There is no other choice but to start my dive into the multiple dimensions of the Pragmatic Marketing Framework with Market Problems.
It is the upper left corner of the framework. It is the box that Pragmatic Marketing teaches “If you can only do one box, this is the one.” Everything is about Market Problems . . . but what does that mean?
In my experience, there are four dimensions of Market Problems and in this blog, I will introduce my take on those dimensions and provide some context on each of those dimensions. The four Market Problem dimensions are:
Let’s take a look at each of these dimensions.
One of the biggest opportunities for a company to gain value from Pragmatic Marketing is through instilling a culture that is focused on Market Problems. When your Product Managers think in terms of and discover Market Problems within the market and also get everyone in the organization thinking in those terms you start creating a market driven organization. Opportunities are talked about specific to the value you can bring to customers, that go beyond your current products and services. Decisions are made objectively based on market facts in and around these Market Problems. A Market Problem Culture is a growth culture, and this culture is a by-product by enabling Discovery, Understanding and Validation of defined Market Problems and making decisions based on market facts.
When helping companies start applying and implementing the Pragmatic Marketing Framework, Market Problems is often the first place we start. It is the foundation for a growth culture. As I do this I set up a methodology focused on discovering Market Problems through engaging the market, through being market sensing. This is something that companies should always be doing by talking to customers and non-customers in a non sales or support conversation to understand where they have unmet or under-met wants and needs (Market Problems). Discovery activities lead to the development of opportunity hypotheses. We have seen a trend or a change in the market that could be a Market Problem for us to address.
The purpose of Market Discovery is to identify opportunities of unmet and under-met wants and needs in the market – Market Problems. These Market Problems become a Market Opportunity our company can consider going after. I call this a Market Opportunity Hypothesis, which the core definition of the hypothesis is that a persona within a market segment has a Market Problem. Who has the problem, why do they have that problem and what is the impact of that problem? Defining a Market Opportunity through the concept of Market Problems can provide context to the rest of the organization that helps in delivering a product that brings value to the customer and marketing messages that resonate with them.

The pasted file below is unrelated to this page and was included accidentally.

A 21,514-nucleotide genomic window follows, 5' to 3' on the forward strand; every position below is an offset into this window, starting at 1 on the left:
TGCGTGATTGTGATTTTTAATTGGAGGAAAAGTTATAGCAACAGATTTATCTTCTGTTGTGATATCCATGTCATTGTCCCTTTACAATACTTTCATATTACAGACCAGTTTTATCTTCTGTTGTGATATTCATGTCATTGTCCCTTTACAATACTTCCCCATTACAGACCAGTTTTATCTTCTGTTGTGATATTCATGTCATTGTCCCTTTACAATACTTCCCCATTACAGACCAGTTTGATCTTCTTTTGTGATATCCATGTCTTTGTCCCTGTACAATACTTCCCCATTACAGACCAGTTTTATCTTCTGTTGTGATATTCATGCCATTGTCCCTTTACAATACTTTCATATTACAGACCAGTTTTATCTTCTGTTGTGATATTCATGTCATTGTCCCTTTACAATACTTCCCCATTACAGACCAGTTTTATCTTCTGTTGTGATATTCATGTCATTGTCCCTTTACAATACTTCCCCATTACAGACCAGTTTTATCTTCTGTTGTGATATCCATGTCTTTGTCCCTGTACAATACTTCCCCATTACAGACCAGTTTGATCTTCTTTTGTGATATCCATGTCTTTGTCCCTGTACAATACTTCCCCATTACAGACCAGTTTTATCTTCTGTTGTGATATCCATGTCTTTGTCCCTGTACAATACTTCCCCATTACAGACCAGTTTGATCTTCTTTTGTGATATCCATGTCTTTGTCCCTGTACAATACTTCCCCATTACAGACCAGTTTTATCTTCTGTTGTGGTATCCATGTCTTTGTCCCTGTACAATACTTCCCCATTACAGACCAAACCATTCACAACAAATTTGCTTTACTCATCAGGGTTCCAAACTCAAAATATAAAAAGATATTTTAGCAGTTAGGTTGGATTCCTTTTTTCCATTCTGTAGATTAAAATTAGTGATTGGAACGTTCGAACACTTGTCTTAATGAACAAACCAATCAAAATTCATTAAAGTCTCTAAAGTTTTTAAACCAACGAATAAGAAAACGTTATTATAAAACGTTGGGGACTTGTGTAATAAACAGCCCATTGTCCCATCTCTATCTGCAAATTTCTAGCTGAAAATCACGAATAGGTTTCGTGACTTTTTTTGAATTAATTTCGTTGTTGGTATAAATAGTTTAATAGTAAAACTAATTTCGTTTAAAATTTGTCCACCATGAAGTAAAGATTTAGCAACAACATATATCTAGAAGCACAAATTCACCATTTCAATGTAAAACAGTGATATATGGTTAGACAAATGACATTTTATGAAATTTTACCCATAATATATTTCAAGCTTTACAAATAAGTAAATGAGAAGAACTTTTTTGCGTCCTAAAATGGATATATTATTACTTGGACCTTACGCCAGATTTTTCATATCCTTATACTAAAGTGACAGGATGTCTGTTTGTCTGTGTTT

Understand and Validate
Much of the underlying philosophy around Pragmatic Marketing is based on facts versus opinions. Objectivity and decisions based on validation in the market. Part of the Market Problem activity is not just Discovering a Market Problem that becomes a Market Opportunity but understanding it at a granular level. Then you validate this understanding with customers. Validation done well can help you identify the lines between Market Segments, Personas and the value-add of Market Problems each leading your organization to evaluate viable opportunities to pursue.
So as you think about how you are going to implement and apply Pragmatic Marketing at your company, make sure you think about each dimensions of Market Problems and what you need to do better (or not do).
If you want to talk about Pragmatic Marketing Market Problems or any of its dimensions, please reach out at firstname.lastname@example.org. I always enjoy talking about implementing and applying Pragmatic Marketing, and the multiple Dimensions across the Framework.
If you are new to Pragmatic Marketing here are some resources that can help you get up to speed, though I would gladly have a call with you as well.
The Pragmatic Marketing Framework can be found at: https://www.pragmaticmarketing.com/framework. These are the 37 activities that are essential for managing and marketing technology and technology-enabled products.
Pragmatic Marketing’s series of eBooks can be found at: https://www.pragmaticmarketing.com/resources/ebooks
The Strategic Role of Product Management was the one I have used with many of my clients, but all of them are great.
I also recommend checking out Tuned In, the book written by Pragmatic Marketing’s founder Craig Stull. I have probably given more copies of this book away than any other business book. You can get it at Amazon here: https://www.amazon.com/Tuned-Extraordinary-Opportunities-Business-Breakthroughs/dp/047026036X
Insights into building great products and choosing the right markets to grow.